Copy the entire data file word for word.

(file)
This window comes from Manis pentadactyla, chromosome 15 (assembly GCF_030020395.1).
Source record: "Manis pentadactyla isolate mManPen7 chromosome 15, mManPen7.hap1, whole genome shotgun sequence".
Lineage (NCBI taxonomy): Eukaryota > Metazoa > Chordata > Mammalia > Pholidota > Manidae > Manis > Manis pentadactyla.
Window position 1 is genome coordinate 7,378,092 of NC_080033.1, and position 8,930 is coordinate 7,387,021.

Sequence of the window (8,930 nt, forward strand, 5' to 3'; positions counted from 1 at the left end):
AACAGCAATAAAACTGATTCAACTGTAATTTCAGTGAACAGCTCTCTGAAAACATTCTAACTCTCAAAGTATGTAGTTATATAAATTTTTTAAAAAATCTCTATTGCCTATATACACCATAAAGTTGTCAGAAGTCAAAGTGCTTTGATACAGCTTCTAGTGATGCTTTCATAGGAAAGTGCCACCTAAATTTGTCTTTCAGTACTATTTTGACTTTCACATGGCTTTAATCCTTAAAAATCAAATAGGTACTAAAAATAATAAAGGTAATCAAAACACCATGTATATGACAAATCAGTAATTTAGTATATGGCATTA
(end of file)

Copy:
This window comes from Manis pentadactyla, chromosome 15 (assembly GCF_030020395.1).
Source record: "Manis pentadactyla isolate mManPen7 chromosome 15, mManPen7.hap1, whole genome shotgun sequence".
Lineage (NCBI taxonomy): Eukaryota > Metazoa > Chordata > Mammalia > Pholidota > Manidae > Manis > Manis pentadactyla.
Window position 1 is genome coordinate 7,378,092 of NC_080033.1, and position 8,930 is coordinate 7,387,021.

Sequence of the window (8,930 nt, forward strand, 5' to 3'; positions counted from 1 at the left end):
AACAGCAATAAAACTGATTCAACTGTAATTTCAGTGAACAGCTCTCTGAAAACATTCTAACTCTCAAAGTATGTAGTTATATAAATTTTTTAAAAAATCTCTATTGCCTATATACACCATAAAGTTGTCAGAAGTCAAAGTGCTTTGATACAGCTTCTAGTGATGCTTTCATAGGAAAGTGCCACCTAAATTTGTCTTTCAGTACTATTTTGACTTTCACATGGCTTTAATCCTTAAAAATCAAATAGGTACTAAAAATAATAAAGGTAATCAAAACACCATGTATATGACAAATCAGTAATTTAGTATATGGCATTA